And I was scared, but I took a deep breath and said it, “What if we don’t try anymore? What if we just live and have adventures and be happy?”

And just like those birds, chirp, chirp, chirping on cold, rainy late February mornings, giddy about what’s to come…

I felt free. I felt worthy, unashamed and beautifully free.

Sometimes the happiest ending isn’t the one you keep longing for, but something you absolutely cannot see from where you are.–Shauna Niequist

On Marriage: I Wish I Had Known

Years ago, someone called marriage a blessed challenge,* and I’ve always liked that. It reminded me it’s necessary for things to be hard at times, but it’s amazing, too, especially after making it through all that tough stuff. Since I am not a relationship expert but quite the expert on my own marriage, the following is some of what I’ve learned over the past 11 years. I wish I had known all of this… well, 11 years ago.
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  1. Alone time is good for together time. During married years #1 – 3, we thought we would hurt one another’s feelings to get the heck away from one another, but now we have learned to say we need it when we need it. And then when we return after a couple hours (or days), we enjoy one another again even more. On the other hand, if we feel distant, we call it a no TV night and focus on quality time.
  2. Laugh everyday. It used to drive me crazy that Brian could make a joke out of anything. “Can’t you be serious?” I would say with a roll of the eyes. Now, I appreciate it more than ever because sometimes life gets way too complicated. I am thankful this man makes me laugh every single day, and he doesn’t even try.
  3. Making plans is a good thing, but flexibility and openness is better (which I re-learn everyday). We didn’t want children. Then, we decided we did and expected at least one by now. And now we are trying to sell our house because we haven’t grown into it…unless getting a second dog counts.
  4. The person you married will be different in the future (and so will you).  It stung to hear, “You aren’t the same person I married,” but he’s right. I’m less controlling, more authentic, stronger in the ways that count, and well, I eat differently. Years ago, the employees at the local pizza place knew our names AND our order! Now I juice and eat things like kale and beets, and he’ll actually drink a shot of green juice, too. I’m sure that’s what he meant.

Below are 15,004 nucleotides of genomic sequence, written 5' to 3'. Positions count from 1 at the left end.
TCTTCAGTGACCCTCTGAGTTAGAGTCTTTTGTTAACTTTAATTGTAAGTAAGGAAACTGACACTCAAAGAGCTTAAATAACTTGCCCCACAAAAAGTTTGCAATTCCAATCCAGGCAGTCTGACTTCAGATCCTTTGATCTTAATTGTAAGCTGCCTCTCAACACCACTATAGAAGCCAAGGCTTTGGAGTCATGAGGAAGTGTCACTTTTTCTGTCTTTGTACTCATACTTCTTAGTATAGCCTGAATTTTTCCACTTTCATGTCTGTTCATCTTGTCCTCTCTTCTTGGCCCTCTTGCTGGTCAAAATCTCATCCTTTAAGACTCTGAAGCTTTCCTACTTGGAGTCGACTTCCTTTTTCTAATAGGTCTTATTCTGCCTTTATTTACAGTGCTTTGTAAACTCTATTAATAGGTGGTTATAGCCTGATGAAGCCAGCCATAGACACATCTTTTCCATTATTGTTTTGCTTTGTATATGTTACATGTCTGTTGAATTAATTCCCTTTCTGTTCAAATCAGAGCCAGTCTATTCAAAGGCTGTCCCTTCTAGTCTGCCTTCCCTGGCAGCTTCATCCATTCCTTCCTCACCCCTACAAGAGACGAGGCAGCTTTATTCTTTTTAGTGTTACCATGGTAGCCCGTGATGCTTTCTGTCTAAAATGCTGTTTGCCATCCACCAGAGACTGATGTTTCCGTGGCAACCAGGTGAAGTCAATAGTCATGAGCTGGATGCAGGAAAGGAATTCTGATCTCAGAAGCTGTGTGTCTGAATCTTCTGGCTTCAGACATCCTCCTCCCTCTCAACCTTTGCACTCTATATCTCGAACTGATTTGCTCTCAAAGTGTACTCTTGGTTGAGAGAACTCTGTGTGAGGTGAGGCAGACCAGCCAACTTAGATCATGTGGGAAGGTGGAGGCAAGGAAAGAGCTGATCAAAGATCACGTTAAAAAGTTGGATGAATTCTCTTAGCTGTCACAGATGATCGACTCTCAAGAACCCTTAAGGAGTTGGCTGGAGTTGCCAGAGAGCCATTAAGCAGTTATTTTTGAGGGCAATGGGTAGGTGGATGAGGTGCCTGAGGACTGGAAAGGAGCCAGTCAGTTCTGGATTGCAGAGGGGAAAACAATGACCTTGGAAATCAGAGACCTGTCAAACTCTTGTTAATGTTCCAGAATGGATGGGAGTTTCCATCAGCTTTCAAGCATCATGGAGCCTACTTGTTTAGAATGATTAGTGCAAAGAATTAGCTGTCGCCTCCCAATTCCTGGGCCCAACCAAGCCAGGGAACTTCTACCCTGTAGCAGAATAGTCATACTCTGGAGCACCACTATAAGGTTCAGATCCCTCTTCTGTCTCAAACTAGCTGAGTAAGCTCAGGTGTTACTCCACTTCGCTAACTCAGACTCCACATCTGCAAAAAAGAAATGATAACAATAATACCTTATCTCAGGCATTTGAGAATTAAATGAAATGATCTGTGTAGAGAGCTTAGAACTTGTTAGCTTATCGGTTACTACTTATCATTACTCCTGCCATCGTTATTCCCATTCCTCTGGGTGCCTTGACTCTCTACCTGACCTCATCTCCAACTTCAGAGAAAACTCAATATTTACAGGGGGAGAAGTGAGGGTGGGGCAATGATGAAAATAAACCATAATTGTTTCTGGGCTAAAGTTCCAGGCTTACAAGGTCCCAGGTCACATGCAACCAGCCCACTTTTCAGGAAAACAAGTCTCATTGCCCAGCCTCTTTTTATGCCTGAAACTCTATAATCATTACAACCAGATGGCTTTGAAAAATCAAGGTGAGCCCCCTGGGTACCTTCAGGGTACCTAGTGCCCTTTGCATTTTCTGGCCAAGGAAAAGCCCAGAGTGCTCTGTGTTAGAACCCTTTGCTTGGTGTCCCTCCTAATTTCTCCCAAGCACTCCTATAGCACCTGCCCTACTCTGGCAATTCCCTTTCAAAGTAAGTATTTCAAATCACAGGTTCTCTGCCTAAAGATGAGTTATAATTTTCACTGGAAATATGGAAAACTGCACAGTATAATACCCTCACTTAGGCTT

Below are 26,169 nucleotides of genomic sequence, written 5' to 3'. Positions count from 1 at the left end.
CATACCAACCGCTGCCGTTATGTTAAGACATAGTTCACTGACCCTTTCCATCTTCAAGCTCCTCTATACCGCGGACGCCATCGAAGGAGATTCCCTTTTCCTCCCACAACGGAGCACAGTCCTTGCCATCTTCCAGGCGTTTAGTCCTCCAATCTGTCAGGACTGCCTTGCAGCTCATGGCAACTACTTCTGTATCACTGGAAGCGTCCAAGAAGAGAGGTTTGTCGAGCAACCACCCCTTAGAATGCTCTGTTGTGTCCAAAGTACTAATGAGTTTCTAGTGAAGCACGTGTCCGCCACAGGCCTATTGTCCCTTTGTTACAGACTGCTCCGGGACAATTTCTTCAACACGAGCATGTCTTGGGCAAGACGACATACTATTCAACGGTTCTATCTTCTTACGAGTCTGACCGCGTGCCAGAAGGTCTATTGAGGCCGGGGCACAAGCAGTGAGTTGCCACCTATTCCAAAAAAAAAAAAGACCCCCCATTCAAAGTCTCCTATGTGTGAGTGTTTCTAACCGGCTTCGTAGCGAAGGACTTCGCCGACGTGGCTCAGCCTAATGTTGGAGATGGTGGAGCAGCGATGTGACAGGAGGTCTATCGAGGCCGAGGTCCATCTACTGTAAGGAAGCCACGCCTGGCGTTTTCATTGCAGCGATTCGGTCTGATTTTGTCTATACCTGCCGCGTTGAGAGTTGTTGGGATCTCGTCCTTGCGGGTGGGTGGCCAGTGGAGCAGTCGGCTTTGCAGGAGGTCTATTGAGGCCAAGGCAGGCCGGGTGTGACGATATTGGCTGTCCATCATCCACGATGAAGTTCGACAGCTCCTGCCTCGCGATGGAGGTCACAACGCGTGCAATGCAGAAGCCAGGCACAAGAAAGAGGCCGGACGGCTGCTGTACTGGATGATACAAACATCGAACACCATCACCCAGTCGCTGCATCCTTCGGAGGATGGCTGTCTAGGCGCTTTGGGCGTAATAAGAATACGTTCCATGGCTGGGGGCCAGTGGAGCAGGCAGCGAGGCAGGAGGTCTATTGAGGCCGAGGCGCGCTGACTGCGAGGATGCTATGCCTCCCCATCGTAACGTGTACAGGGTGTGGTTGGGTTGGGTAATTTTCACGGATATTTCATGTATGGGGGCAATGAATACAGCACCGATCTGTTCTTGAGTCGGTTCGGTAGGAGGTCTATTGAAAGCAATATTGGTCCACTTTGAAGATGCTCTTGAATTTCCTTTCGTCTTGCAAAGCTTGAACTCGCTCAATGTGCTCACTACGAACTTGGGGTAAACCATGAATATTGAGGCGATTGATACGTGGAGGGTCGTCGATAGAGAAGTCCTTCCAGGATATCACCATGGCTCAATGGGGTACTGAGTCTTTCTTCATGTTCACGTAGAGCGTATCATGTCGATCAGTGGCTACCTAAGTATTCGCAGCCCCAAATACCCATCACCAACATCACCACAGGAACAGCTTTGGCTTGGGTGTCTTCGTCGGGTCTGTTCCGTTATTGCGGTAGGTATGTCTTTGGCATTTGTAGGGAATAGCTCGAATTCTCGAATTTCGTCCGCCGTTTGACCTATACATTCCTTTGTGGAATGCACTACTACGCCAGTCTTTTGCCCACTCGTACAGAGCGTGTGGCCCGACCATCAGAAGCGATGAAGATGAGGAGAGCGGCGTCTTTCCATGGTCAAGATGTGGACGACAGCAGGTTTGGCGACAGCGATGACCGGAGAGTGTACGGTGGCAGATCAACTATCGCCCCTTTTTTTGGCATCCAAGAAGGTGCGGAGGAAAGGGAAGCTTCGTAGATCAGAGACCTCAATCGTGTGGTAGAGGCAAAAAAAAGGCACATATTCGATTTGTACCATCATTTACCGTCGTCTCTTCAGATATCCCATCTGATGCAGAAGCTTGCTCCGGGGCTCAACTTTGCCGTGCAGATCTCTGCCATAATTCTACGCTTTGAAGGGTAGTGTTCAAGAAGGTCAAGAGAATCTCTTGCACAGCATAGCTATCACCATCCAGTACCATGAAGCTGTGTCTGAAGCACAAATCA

5. How you deal together during tough times makes all the difference. I hoped things would never be as hard as they were when we first married, that we would be immune like having chicken pox, and never face that craziness again. But tough times come and go and then come again. When words like hypogammaglobulinanemia and autoimmune became part of our vocabulary, Brian took my hand in his and said what was playing as he cleaned the garage. Hold on to me as we go/ as we roll down this unfamiliar road…(great song, Phillip Phillips).snowprints
  6. Listen. Trust. Speak what you love and value in the other person. I used to compete for final decision-making rights on practically everything. Several years ago, I realized my skepticism (words, yes, but even body language) tore Brian down little by little and took time to rebuild. But he is more than capable, and sometimes it’s less work to sit back, trust him and see what happens. Other times, we make decisions together. And when I see something amazing in him that he may not yet see and then speak it aloud, it is powerful and affirming.
  7. Appreciate the thought even if you don’t love the gift. I failed when Brian bought an old two seater bicycle after hearing me talk about the tandem bike I rode with my brother years ago (I didn’t exactly want one). But Brian listened to my stories, put time and money into the bike…and we actually figured out how to ride that heavy thing without falling OR yelling. And that is a marriage accomplishment.
  8. Having fun together is important, but so is doing what YOU love. Brian went skydiving and took two stand-up comedy courses. Both of these sound as appealing to me as having my toenails plucked off one by one. I watched him skydive, started a book club and meet with a writing group. We give one another space to grow by having an I-believe-in-you-even-if-it’s-not-for-me attitude.
  9. Schedule sex. Our society laughs about married couples losing the excitement of sex, but little is said about a solution that actually involves staying together. We tried spontaneity, but our schedules usually took over. So now, together, we put it on the schedule to be intentional, and everything else is bonus.